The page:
adventures in inspiration

“Talking with you is always an adventure,” said Candace, “I say, brain, get in gear, can’t just go along for the ride!”

In another context, this might be highly offensive – one might think she meant that one’s thoughts had transcended the nonlinear into the nonsensical – but I had just been describing the multiple inspirations for one of my newest works: Ravel, the Adirondacks, two couples, and traits peculiar to Canada Geese.

Of course, she might have been perplexed or stymied, but I don’t think so, I think she meant me to hear the compliment I heard.

Where does it come from, inspiration?  How does one woman’s prompt translate as some other writer’s apathy?

Conversely, I’ve seen a number of new plays, lately, that have clearly come from a writing-class prompt, and I’ve seen them at a pretty high level of production.  I find myself wondering, where’s the inspiration in that?  Some good writer had a clever idea based on a classic play or story, and didn’t know when to quit.

And, given that lit managers and artistic directors embrace these works, maybe they shouldn’t quit!

But I’ve also watched their audiences fall asleep while critics write look-aren’t-I-erudite rave reviews.

I doubted such a thing as writer’s block until I had a bout, but even then, inspirations popped up everywhere.  They fizzled whenever I tried to pursue them, but that stoppage was a temporary thing.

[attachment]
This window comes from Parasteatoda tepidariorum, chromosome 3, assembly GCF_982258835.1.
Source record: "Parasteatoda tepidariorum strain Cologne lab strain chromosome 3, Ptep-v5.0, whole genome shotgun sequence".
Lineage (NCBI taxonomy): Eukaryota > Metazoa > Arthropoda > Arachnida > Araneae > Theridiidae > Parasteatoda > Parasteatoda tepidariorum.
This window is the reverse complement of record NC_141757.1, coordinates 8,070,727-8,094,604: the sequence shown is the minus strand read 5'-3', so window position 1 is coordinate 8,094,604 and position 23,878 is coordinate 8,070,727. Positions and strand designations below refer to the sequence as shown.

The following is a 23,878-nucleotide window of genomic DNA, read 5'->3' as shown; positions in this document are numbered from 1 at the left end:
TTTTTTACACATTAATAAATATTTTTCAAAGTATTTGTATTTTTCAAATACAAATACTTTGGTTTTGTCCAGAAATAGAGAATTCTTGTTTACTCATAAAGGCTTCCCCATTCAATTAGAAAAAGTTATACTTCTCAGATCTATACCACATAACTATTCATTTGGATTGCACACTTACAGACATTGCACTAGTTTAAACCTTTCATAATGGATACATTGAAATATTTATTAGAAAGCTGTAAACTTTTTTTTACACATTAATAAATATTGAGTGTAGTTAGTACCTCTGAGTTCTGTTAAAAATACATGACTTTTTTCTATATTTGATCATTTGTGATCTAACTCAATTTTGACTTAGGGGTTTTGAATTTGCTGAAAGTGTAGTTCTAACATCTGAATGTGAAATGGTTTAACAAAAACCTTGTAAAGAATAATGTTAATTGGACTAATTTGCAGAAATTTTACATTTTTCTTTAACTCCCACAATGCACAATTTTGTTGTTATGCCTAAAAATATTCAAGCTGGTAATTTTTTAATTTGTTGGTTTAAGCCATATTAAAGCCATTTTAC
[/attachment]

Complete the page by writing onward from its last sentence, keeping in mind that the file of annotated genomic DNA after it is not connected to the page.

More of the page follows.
And still, I don’t understand how any curious person could walk down any street on any day and not be utterly bombarded with writing stimuli.

I do get the difference between an organic spark among disparate elements, and a writer’s prompt that mixes apples and orangutans.  The latter shows up in the GRE, and evidently in university writing courses in which time is of the essence.

But creation works in its own timeline, and plays written under duress usually lack elegance and grace.

So here’s to Helen Keller’s grand adventure.  Here’s to letting any little instinct, any wisp of reaction or response make us say, “What the hey!” and scribble or jot or calligraph or type or pencil or crayon or sing or dance or all of the above.

Because the prompts are there.

The stimuli are there.

The only thing lacking is our being good sports about the whole thing, being gung-ho.

LEAP!

I’m going to.

And I do love company.

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